December 17, 2008
Pew Report Predicts Life on the Interent in 2020
The Pew Internet & American Life Project released its report called the Future of the Internet III. The report predicts how the Internet (and how we use it) will appear in 2020. From the summary of findings:
- The mobile device will be the primary connection tool to the Internet for most people in the world in 2020.
- The transparency of people and organizations will increase, but that will not necessarily yield more personal integrity, social tolerance, or forgiveness.
- Voice recognition and touch user-interfaces with the Internet will be more prevalent and accepted by 2020.
- Those working to enforce intellectual property law and copyright protection will remain in a continuing “arms race,” with the “crackers” who will find ways to copy and share content without payment.
- The divisions between personal time and work time and between physical and virtual reality will be further erased for everyone who’s connected, and the results will be mixed in terms of social relations.
- “Next-generation” engineering of the network to improve the current Internet architecture is more likely than an effort to rebuild the architecture from scratch.
None of these predictions are particularly earth-shattering, particularly the one suggesting a lack of social tolerance on the Internet. Forums and other comment threads do show off the worst in some people, and their example isn't going to reduce or slow it down in the future. As for DRM (also known as copyright protection), just look at the fight between Blu-Ray backers and the people who work to break DRM on that system. The control system for Blu-Ray is made to be variable enough to react to breaks in protection. Yet the breakers still break it. This is one of those situations that may impede Blu-Ray if the back and forth is not transparent to users who want to simply drop a DVD in a player and watch a movie. The mass market will likely not want to keep updating firmware just to play a disc. The future may just be more of the same.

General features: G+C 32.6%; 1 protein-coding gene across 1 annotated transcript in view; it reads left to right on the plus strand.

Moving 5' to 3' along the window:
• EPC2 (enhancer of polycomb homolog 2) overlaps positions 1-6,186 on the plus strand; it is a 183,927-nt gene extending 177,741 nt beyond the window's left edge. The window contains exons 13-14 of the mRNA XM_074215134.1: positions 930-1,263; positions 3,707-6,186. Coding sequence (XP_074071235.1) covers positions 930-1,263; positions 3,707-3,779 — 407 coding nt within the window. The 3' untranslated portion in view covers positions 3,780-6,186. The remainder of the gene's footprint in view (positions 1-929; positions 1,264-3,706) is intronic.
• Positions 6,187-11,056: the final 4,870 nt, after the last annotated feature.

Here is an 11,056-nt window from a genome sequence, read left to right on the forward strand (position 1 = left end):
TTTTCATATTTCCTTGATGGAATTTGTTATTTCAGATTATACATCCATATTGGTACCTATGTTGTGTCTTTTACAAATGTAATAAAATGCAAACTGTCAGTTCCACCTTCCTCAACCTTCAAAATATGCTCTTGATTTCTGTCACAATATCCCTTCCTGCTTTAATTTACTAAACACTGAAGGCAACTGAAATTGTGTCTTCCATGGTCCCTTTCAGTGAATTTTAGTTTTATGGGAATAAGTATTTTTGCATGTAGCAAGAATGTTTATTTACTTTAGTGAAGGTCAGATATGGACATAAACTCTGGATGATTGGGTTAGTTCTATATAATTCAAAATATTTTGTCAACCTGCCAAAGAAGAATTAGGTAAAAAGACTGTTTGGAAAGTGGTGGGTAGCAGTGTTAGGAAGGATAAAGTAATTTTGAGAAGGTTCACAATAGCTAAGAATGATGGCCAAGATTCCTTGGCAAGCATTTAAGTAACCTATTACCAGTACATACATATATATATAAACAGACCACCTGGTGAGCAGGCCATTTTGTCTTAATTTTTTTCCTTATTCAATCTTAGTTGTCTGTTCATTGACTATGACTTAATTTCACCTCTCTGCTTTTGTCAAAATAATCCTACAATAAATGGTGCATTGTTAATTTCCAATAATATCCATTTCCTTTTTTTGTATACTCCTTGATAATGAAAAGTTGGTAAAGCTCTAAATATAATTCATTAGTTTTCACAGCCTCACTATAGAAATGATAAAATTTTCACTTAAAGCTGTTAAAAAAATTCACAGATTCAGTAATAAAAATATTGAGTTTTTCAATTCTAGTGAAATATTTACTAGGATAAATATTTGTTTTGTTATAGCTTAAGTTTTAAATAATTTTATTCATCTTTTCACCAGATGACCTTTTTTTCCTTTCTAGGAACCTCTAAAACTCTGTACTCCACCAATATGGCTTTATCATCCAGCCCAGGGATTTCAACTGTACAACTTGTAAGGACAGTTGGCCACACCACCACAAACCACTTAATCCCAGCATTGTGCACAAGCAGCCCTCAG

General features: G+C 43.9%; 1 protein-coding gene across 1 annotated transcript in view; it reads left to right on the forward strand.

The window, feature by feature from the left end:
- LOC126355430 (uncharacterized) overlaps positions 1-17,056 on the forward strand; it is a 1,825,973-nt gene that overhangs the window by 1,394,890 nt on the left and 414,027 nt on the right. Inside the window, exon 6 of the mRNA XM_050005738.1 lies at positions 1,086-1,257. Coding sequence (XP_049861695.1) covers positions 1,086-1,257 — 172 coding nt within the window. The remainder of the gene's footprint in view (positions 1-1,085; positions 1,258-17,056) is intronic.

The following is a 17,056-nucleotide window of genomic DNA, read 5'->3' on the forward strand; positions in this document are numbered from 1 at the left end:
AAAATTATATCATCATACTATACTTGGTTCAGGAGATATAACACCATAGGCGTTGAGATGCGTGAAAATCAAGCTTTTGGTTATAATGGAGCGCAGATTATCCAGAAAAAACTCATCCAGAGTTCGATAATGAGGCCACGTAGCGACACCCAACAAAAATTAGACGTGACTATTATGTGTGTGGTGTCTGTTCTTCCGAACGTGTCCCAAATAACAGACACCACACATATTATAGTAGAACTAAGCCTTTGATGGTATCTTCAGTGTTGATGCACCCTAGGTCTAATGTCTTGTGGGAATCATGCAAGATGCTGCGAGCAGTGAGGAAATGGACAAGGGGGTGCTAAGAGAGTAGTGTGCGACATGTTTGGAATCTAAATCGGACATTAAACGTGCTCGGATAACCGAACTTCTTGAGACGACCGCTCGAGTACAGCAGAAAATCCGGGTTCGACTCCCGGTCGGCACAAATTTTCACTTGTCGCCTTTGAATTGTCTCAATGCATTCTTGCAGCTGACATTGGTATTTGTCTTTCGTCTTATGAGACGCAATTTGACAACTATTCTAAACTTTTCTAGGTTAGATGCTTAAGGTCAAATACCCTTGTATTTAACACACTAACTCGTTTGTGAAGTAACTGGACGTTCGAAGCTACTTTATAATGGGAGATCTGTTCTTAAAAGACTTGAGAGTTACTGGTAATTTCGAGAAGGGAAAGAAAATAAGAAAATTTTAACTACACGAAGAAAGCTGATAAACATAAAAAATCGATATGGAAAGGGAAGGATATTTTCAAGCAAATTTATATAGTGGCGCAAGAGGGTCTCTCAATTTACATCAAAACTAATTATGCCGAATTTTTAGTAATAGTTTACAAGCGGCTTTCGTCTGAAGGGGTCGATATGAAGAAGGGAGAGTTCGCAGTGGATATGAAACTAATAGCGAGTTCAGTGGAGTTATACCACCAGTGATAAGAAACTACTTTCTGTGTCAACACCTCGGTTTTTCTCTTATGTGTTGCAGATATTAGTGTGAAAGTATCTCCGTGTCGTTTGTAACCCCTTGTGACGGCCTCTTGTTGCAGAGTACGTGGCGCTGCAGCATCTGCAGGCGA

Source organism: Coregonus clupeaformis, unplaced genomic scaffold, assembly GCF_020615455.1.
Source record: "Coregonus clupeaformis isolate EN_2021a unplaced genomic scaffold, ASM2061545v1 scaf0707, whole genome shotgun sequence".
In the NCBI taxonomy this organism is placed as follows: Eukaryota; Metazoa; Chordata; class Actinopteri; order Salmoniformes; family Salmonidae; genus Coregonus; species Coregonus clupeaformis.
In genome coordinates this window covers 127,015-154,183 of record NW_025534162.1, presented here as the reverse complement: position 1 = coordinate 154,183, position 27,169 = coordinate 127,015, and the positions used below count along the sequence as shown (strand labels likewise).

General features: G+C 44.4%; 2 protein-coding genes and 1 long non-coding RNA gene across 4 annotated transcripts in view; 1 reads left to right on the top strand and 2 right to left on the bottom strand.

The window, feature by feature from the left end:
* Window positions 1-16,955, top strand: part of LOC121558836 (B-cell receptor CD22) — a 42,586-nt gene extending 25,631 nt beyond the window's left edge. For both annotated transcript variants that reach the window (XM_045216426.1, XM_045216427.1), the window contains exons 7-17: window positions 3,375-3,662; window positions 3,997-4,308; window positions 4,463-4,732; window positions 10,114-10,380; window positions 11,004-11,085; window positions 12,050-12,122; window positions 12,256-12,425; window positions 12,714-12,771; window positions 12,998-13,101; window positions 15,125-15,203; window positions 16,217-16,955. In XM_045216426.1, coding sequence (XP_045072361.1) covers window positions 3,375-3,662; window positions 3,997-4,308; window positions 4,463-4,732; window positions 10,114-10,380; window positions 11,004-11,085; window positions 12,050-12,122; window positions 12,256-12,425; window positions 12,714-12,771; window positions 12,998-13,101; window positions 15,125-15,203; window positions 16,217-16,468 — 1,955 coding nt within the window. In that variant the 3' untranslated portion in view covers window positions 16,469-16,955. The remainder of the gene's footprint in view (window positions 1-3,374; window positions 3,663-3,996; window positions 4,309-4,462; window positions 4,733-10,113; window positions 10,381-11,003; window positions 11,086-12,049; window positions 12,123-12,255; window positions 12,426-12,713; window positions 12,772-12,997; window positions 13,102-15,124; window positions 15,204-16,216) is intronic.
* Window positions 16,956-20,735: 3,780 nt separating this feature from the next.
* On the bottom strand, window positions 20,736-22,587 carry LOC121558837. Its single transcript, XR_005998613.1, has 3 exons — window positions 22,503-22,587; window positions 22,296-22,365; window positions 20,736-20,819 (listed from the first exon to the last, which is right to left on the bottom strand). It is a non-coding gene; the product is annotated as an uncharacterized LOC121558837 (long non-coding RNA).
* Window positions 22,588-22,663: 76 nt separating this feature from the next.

The Pew Report is here. [MG]
Yahoo Proposes Keeping Search Data for Only 90 Days
Yahoo has upped the ante, so to speak, on data retention of the information it collects on its users. The company proposes to anonymize search data after 90 days, unless there was fraud or security concerns. In that situation, the retention limit is 6 months. Google has a 9 month retention policy, and Microsoft an 18 month policy. The European Union guidelines call for a 6 month retention period at most. Google has always appeared as the most progressive in protecting privacy, though Yahoo definitely one-ups them with this announcement.
Yahoo has the least to lose here competitively, as its market share for search is in the low double digits compared to Google. Yahoo seems to be going in a slightly different direction, using its new integrated mailbox to act as a social contact hub. Microsoft, on the other hand, needs all the help it can get as it has the smallest slice of the search market for the big three. Microsoft is motivated try and beat Google. Yahoo, I think, is not. We'll have to see how this plays out.
The story is from CNNMoney. [MG]